The Difficulty With Climber Training
The difficulty with climber training – What do I mean by that headline? I am not talking about the physical activity required to train or the mental fortitude to train and keep on training, but that of covering the wide spectrum of training types required within climbing.
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If we go away from climbing for a moment and consider other sports. World record holder, Usain Bolt, competes in the 100-metre sprint and trains exclusively for that sport. Kenenisa Bekele, the world record holder at 5000 metres and 10000 metres competes and trains exclusively for those sports. However, if you were to ask Usain and Kenenisa to swap world-class races for one day they would no doubt come in last in each others activity. This is due to Usain training primarily his fast twitch musculature. The ones that produce strength and power bursts. And Kenenisa primarily training his slow twitch musculature. The ones that produce endurance and stamina over a long period. When asked to perform using their untrained musculature they find that they can’t perform as well. Although they would undoubtedly give it their best shot!
How Does This Effect The Climber?
So what about climber training, how does this affect us? Firstly let’s look at two extremes of climbing, those of bouldering and mountaineering. Not much of a problem here you might say as the world-class boulderer is unlikely to also be a world class 8000 metre mountaineer and vice versa. And you would be right. The boulderer would train and use the fast twitch musculature for strength and power bursts. The 8000-metre mountaineer the slow twitch musculature for endurance and stamina. However, things become a little more problematic when we consider trad climbing. Even more so when we consider sports climbing. In both of these sports, we need to utilise, strength, power, endurance, stamina and often a mix of them at the same time!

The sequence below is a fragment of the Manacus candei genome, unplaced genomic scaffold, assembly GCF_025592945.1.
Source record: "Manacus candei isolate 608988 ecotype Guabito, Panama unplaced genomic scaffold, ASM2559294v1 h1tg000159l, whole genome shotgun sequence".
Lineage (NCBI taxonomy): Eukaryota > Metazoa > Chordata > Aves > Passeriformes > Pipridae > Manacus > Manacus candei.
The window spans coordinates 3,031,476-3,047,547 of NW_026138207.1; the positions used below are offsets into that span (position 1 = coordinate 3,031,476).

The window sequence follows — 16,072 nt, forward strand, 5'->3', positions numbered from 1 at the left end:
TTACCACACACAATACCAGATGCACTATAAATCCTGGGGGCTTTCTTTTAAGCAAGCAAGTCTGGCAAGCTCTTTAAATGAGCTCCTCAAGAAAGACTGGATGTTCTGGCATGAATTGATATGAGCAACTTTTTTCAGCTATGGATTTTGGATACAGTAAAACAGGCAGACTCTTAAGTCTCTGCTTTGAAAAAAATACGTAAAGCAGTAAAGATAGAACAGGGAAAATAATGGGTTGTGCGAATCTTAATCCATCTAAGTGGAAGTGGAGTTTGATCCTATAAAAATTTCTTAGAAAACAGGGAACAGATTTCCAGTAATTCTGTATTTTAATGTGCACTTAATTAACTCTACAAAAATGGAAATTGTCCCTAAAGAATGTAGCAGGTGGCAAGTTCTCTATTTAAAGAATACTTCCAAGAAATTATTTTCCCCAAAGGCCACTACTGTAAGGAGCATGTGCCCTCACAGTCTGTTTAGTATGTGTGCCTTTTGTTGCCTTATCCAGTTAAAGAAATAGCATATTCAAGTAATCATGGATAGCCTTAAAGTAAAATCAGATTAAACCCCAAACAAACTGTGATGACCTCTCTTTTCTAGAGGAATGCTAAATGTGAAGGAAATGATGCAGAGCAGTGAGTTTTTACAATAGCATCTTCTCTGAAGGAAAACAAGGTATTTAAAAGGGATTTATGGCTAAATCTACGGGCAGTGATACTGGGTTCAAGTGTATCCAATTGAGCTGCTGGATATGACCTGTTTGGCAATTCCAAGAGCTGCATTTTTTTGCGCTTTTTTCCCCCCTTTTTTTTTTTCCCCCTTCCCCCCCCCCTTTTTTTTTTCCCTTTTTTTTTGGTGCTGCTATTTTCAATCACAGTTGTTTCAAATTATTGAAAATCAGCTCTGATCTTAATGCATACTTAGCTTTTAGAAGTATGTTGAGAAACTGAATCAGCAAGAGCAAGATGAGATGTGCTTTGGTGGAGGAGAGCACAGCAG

A dedicated world class boulderer will not also be good at sports routes and vice versa. If you need proof then go and search on the 8a.nu rankings and see how many climbers have sent 9a and V14 in the same year. Now it is likely that most of you will recognise the following scenario from your own climbing at some time. You have spent the winter in the gym, become very strong and powerful on 4-metre boulder problems. You get outside for the first time during spring and onto your first 25 meters route. Halfway up you stop dead! Basically, your system has run out of endurance as it has only been trained to climb to 4 metres for the past 3 months.
Success By Some!
However, there are some climbers who are very successful at both bouldering and sport/trad climbing. They have figured out how to stay very strong and powerful whilst simultaneously having kept their endurance level high. One of these climbers is Adam Ondra (https://en.wikipedia.org/wiki/Adam_Ondra) who excels at world class bouldering and sports climbing at the same time. Many examples of his ability are on video and recorded in the media. I have also seen Alexander Megos (https://de.wikipedia.org/wiki/Alexander_Megos) sending hard boulder problems at Cafe Kraft in Nuremberg. Then go out the next day and send hard sports routes.